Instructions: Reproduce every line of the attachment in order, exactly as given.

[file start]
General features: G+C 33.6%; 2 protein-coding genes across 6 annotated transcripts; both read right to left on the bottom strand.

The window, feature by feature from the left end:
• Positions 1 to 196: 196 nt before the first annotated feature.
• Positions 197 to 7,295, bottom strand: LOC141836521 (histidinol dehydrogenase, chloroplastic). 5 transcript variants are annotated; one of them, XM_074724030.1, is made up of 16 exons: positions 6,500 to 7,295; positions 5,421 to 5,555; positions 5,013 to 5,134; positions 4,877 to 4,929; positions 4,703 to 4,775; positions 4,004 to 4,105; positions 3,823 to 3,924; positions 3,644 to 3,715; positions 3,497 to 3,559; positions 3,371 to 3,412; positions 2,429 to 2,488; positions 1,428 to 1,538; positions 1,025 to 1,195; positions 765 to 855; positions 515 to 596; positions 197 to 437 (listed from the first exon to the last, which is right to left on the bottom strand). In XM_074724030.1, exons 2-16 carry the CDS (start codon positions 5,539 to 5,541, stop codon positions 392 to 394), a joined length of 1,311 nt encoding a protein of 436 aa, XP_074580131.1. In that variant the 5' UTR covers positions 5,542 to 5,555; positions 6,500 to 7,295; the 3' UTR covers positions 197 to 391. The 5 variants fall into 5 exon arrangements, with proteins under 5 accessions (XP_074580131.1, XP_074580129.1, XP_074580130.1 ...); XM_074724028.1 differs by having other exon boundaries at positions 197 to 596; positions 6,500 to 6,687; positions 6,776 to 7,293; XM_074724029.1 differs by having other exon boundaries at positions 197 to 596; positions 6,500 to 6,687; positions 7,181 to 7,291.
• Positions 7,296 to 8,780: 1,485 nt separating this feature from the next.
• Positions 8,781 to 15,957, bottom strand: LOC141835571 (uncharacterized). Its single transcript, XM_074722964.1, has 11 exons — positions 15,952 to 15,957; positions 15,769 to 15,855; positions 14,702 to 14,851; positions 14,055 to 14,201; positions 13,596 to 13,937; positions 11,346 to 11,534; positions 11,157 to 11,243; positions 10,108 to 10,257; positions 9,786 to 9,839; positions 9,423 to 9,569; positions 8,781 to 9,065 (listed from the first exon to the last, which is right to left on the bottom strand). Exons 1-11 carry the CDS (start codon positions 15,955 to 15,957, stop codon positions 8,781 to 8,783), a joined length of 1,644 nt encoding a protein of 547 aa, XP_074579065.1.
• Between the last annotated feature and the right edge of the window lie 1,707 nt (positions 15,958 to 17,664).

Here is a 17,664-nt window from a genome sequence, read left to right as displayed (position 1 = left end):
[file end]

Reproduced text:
General features: G+C 33.6%; 2 protein-coding genes across 6 annotated transcripts; both read right to left on the bottom strand.

The window, feature by feature from the left end:
• Positions 1 to 196: 196 nt before the first annotated feature.
• Positions 197 to 7,295, bottom strand: LOC141836521 (histidinol dehydrogenase, chloroplastic). 5 transcript variants are annotated; one of them, XM_074724030.1, is made up of 16 exons: positions 6,500 to 7,295; positions 5,421 to 5,555; positions 5,013 to 5,134; positions 4,877 to 4,929; positions 4,703 to 4,775; positions 4,004 to 4,105; positions 3,823 to 3,924; positions 3,644 to 3,715; positions 3,497 to 3,559; positions 3,371 to 3,412; positions 2,429 to 2,488; positions 1,428 to 1,538; positions 1,025 to 1,195; positions 765 to 855; positions 515 to 596; positions 197 to 437 (listed from the first exon to the last, which is right to left on the bottom strand). In XM_074724030.1, exons 2-16 carry the CDS (start codon positions 5,539 to 5,541, stop codon positions 392 to 394), a joined length of 1,311 nt encoding a protein of 436 aa, XP_074580131.1. In that variant the 5' UTR covers positions 5,542 to 5,555; positions 6,500 to 7,295; the 3' UTR covers positions 197 to 391. The 5 variants fall into 5 exon arrangements, with proteins under 5 accessions (XP_074580131.1, XP_074580129.1, XP_074580130.1 ...); XM_074724028.1 differs by having other exon boundaries at positions 197 to 596; positions 6,500 to 6,687; positions 6,776 to 7,293; XM_074724029.1 differs by having other exon boundaries at positions 197 to 596; positions 6,500 to 6,687; positions 7,181 to 7,291.
• Positions 7,296 to 8,780: 1,485 nt separating this feature from the next.
• Positions 8,781 to 15,957, bottom strand: LOC141835571 (uncharacterized). Its single transcript, XM_074722964.1, has 11 exons — positions 15,952 to 15,957; positions 15,769 to 15,855; positions 14,702 to 14,851; positions 14,055 to 14,201; positions 13,596 to 13,937; positions 11,346 to 11,534; positions 11,157 to 11,243; positions 10,108 to 10,257; positions 9,786 to 9,839; positions 9,423 to 9,569; positions 8,781 to 9,065 (listed from the first exon to the last, which is right to left on the bottom strand). Exons 1-11 carry the CDS (start codon positions 15,955 to 15,957, stop codon positions 8,781 to 8,783), a joined length of 1,644 nt encoding a protein of 547 aa, XP_074579065.1.
• Between the last annotated feature and the right edge of the window lie 1,707 nt (positions 15,958 to 17,664).

Here is a 17,664-nt window from a genome sequence, read left to right as displayed (position 1 = left end):